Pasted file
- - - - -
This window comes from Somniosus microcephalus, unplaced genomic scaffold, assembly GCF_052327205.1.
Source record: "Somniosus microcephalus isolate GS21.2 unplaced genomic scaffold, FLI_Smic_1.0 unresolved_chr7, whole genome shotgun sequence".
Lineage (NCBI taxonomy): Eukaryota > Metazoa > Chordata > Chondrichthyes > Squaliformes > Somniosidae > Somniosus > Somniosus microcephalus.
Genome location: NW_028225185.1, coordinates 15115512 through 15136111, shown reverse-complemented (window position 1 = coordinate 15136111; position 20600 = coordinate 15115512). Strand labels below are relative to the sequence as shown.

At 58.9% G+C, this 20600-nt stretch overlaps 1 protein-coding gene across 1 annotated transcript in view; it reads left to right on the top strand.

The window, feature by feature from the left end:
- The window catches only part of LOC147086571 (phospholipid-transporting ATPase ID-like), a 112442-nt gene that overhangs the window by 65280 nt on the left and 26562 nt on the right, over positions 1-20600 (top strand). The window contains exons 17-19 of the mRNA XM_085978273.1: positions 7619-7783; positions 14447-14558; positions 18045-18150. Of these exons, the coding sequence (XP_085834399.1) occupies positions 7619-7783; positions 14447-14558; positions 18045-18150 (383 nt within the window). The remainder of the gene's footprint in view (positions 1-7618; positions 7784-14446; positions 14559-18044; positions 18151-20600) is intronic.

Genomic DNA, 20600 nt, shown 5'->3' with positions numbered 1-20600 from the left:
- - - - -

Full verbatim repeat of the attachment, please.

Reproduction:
This window comes from Somniosus microcephalus, unplaced genomic scaffold, assembly GCF_052327205.1.
Source record: "Somniosus microcephalus isolate GS21.2 unplaced genomic scaffold, FLI_Smic_1.0 unresolved_chr7, whole genome shotgun sequence".
Lineage (NCBI taxonomy): Eukaryota > Metazoa > Chordata > Chondrichthyes > Squaliformes > Somniosidae > Somniosus > Somniosus microcephalus.
Genome location: NW_028225185.1, coordinates 15115512 through 15136111, shown reverse-complemented (window position 1 = coordinate 15136111; position 20600 = coordinate 15115512). Strand labels below are relative to the sequence as shown.

At 58.9% G+C, this 20600-nt stretch overlaps 1 protein-coding gene across 1 annotated transcript in view; it reads left to right on the top strand.

The window, feature by feature from the left end:
- The window catches only part of LOC147086571 (phospholipid-transporting ATPase ID-like), a 112442-nt gene that overhangs the window by 65280 nt on the left and 26562 nt on the right, over positions 1-20600 (top strand). The window contains exons 17-19 of the mRNA XM_085978273.1: positions 7619-7783; positions 14447-14558; positions 18045-18150. Of these exons, the coding sequence (XP_085834399.1) occupies positions 7619-7783; positions 14447-14558; positions 18045-18150 (383 nt within the window). The remainder of the gene's footprint in view (positions 1-7618; positions 7784-14446; positions 14559-18044; positions 18151-20600) is intronic.

Genomic DNA, 20600 nt, shown 5'->3' with positions numbered 1-20600 from the left: